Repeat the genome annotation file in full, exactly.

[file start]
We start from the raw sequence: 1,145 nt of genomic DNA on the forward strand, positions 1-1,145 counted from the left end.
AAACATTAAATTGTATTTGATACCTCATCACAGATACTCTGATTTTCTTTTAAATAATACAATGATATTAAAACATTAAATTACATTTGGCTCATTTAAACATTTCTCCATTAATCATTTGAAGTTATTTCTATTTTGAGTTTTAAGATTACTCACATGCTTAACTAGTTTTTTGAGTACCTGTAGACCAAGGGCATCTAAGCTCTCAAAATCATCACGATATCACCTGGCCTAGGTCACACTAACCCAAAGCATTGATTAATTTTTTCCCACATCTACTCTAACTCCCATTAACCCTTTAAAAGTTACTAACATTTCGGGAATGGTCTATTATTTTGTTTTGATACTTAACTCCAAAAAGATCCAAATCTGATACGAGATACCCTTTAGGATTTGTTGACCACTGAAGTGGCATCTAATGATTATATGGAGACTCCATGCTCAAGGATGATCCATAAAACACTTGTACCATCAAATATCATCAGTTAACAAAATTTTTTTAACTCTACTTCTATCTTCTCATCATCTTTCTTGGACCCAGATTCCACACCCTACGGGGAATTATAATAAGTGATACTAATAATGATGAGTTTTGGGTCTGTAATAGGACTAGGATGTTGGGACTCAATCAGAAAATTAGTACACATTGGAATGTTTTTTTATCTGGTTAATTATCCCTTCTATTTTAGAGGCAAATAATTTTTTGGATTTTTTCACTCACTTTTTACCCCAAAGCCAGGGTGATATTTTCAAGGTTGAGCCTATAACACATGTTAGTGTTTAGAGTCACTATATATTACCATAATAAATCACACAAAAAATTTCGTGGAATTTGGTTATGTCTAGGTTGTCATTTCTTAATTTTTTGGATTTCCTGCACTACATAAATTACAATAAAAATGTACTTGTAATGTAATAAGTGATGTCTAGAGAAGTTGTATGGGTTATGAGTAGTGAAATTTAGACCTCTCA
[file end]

We start from the raw sequence: 1,145 nt of genomic DNA on the forward strand, positions 1-1,145 counted from the left end.
AAACATTAAATTGTATTTGATACCTCATCACAGATACTCTGATTTTCTTTTAAATAATACAATGATATTAAAACATTAAATTACATTTGGCTCATTTAAACATTTCTCCATTAATCATTTGAAGTTATTTCTATTTTGAGTTTTAAGATTACTCACATGCTTAACTAGTTTTTTGAGTACCTGTAGACCAAGGGCATCTAAGCTCTCAAAATCATCACGATATCACCTGGCCTAGGTCACACTAACCCAAAGCATTGATTAATTTTTTCCCACATCTACTCTAACTCCCATTAACCCTTTAAAAGTTACTAACATTTCGGGAATGGTCTATTATTTTGTTTTGATACTTAACTCCAAAAAGATCCAAATCTGATACGAGATACCCTTTAGGATTTGTTGACCACTGAAGTGGCATCTAATGATTATATGGAGACTCCATGCTCAAGGATGATCCATAAAACACTTGTACCATCAAATATCATCAGTTAACAAAATTTTTTTAACTCTACTTCTATCTTCTCATCATCTTTCTTGGACCCAGATTCCACACCCTACGGGGAATTATAATAAGTGATACTAATAATGATGAGTTTTGGGTCTGTAATAGGACTAGGATGTTGGGACTCAATCAGAAAATTAGTACACATTGGAATGTTTTTTTATCTGGTTAATTATCCCTTCTATTTTAGAGGCAAATAATTTTTTGGATTTTTTCACTCACTTTTTACCCCAAAGCCAGGGTGATATTTTCAAGGTTGAGCCTATAACACATGTTAGTGTTTAGAGTCACTATATATTACCATAATAAATCACACAAAAAATTTCGTGGAATTTGGTTATGTCTAGGTTGTCATTTCTTAATTTTTTGGATTTCCTGCACTACATAAATTACAATAAAAATGTACTTGTAATGTAATAAGTGATGTCTAGAGAAGTTGTATGGGTTATGAGTAGTGAAATTTAGACCTCTCA